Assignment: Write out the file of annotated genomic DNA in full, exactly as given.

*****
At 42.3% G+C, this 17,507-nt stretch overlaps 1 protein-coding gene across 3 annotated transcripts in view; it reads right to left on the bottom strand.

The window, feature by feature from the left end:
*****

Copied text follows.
At 42.3% G+C, this 17,507-nt stretch overlaps 1 protein-coding gene across 3 annotated transcripts in view; it reads right to left on the bottom strand.

The window, feature by feature from the left end: